If a project only grows a few percent in feature count, one might reasonably argue that the noise (in a proportional graph) is insignificant. However, I believe that there will be many projects that have less controlled growth in their feature counts, due to business or culture constraints. Projects at companies new to or unfriendly to FDD, or where flexibility is along the time axis, or the resources axis, may find their projects balooning in feature count, at which point proportional graphs become meaningless. Even in the case where growth is limited, if the growth occurs in several discrete chunks, good weeks could be turned into bad weeks, and vice versa, confusing the casual reader (and every company will have many of these) as to the true health of the project.

A Nonymous

I suppose I should check to make sure I'm logged in before posting messages. This was not intended to be an anonymous post.

FDD Cumulative Flow Diagram


Perhaps I am missing the obvious but I dont see how this graph shows scope creep. Could you please explain some more.

Also I dont see much value of this graph while the project is in flow. Perhaps you could elaborate on the processes that are initated from this chart.



Total height and thickness of individual colors


Firstly, it's great to hear from you, mate! It's been a long time.

You read the CFD by firstly looking at the total height. This shows the total scope of the project in Features (because this is for FDD). If you take a vertical slice through the graph i.e. a snapshot at any given time, then the thickness of each color is showing the number of Features at that stage in the process.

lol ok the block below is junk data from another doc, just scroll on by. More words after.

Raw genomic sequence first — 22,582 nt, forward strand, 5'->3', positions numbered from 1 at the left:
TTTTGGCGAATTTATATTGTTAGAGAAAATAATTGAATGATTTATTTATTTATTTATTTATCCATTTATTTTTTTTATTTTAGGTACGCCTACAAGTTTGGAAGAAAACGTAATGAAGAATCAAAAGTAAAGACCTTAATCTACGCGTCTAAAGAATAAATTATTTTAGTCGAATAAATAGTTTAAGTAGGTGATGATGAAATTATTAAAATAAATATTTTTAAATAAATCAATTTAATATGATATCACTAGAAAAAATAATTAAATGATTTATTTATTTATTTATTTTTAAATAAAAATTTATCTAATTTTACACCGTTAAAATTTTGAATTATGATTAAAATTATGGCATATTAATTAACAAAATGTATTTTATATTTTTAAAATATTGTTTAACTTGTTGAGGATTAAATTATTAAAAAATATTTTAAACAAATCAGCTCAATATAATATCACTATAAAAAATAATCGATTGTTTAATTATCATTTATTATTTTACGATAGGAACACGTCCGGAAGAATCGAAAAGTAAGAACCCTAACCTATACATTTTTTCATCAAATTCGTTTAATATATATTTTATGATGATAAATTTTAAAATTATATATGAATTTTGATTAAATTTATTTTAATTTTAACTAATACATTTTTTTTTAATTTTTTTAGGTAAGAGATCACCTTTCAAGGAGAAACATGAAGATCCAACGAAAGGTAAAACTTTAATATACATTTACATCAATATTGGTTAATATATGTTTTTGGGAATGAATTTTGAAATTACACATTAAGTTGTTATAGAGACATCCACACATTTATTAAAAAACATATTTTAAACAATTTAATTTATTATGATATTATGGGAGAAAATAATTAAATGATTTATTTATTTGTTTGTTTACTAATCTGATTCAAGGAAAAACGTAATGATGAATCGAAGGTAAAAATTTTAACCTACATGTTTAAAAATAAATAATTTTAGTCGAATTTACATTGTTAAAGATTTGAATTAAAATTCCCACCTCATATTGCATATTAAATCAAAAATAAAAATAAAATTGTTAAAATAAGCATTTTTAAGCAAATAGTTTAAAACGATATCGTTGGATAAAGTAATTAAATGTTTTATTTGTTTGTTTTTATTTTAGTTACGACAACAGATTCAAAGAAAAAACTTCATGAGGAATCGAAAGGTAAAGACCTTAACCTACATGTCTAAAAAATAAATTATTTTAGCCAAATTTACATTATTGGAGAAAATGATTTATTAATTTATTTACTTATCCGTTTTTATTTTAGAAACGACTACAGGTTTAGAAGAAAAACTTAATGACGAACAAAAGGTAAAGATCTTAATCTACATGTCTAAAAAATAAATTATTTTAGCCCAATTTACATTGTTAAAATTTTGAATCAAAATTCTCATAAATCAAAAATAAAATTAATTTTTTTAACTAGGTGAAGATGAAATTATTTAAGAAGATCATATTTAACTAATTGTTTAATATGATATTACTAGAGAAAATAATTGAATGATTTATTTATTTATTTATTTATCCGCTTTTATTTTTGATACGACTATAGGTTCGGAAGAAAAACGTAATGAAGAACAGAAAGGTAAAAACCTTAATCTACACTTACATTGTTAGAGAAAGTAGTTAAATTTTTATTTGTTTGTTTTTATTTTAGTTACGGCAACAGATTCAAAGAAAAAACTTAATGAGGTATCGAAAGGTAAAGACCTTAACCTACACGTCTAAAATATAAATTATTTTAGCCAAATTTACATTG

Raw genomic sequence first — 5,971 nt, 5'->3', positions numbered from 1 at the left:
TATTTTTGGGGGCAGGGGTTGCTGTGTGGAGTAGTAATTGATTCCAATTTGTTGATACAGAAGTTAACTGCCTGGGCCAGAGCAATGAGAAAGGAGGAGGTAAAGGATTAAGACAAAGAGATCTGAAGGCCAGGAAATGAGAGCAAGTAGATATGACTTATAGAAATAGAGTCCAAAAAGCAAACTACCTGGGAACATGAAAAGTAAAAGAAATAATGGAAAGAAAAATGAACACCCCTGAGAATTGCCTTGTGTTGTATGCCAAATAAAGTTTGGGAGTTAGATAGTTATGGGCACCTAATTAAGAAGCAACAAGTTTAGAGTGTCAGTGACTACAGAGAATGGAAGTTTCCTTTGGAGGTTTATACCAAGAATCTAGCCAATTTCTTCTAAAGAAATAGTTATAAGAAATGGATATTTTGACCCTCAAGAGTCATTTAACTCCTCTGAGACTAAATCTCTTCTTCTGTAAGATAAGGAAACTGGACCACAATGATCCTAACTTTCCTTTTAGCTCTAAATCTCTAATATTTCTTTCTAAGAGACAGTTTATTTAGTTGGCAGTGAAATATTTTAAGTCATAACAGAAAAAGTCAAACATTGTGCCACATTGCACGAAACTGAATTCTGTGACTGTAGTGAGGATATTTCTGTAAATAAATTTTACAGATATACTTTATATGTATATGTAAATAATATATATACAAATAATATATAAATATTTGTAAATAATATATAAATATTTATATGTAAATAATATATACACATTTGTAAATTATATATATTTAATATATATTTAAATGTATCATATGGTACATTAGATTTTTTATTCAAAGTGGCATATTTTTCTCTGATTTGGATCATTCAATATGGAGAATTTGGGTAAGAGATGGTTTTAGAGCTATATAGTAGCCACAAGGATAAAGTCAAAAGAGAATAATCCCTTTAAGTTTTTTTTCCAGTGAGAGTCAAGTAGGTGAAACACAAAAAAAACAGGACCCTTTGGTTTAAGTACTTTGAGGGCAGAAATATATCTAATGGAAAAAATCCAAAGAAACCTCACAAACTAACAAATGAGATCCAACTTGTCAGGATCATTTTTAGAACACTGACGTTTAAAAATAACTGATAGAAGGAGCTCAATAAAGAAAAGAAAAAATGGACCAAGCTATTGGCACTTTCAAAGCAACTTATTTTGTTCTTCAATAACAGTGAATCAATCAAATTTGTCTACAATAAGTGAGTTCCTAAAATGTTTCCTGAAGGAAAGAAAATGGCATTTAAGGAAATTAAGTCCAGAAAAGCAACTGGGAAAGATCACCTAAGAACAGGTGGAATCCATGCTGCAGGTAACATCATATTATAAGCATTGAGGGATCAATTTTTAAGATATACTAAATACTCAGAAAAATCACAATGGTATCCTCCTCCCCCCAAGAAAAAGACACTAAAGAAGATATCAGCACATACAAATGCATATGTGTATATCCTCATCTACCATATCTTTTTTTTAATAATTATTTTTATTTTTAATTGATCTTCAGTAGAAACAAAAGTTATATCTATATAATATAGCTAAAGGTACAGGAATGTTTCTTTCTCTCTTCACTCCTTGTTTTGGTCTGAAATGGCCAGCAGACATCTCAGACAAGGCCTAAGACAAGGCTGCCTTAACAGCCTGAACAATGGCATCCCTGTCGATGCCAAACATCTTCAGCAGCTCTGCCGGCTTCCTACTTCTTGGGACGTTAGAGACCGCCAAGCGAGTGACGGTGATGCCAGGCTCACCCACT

With this example, I have chosen to show only 3 stages: not started; in-progress; and complete. It would be possible to show all 5 stages of the FDD process using differing colors (note spelling - yes I've Americanized these last 4 years).

Hence, if you read the chart for week 15: 250 Features are complete; about 130 are in-progress; and about 190 haven't been started and the number is rising.

There are two crucial pieces of detail on this graph:

1. The total height and the trend in the total height - this shows the scope and the creep in scope.

2. The thickness of each color and the trend in the thickness. Except for "completed" it is undesirable to see a trend where the thickness of a bar is growing. This would imply that there is a bottleneck and Features are not flowing through stages of the process. This might be because issues are unresolved preventing work from finishing.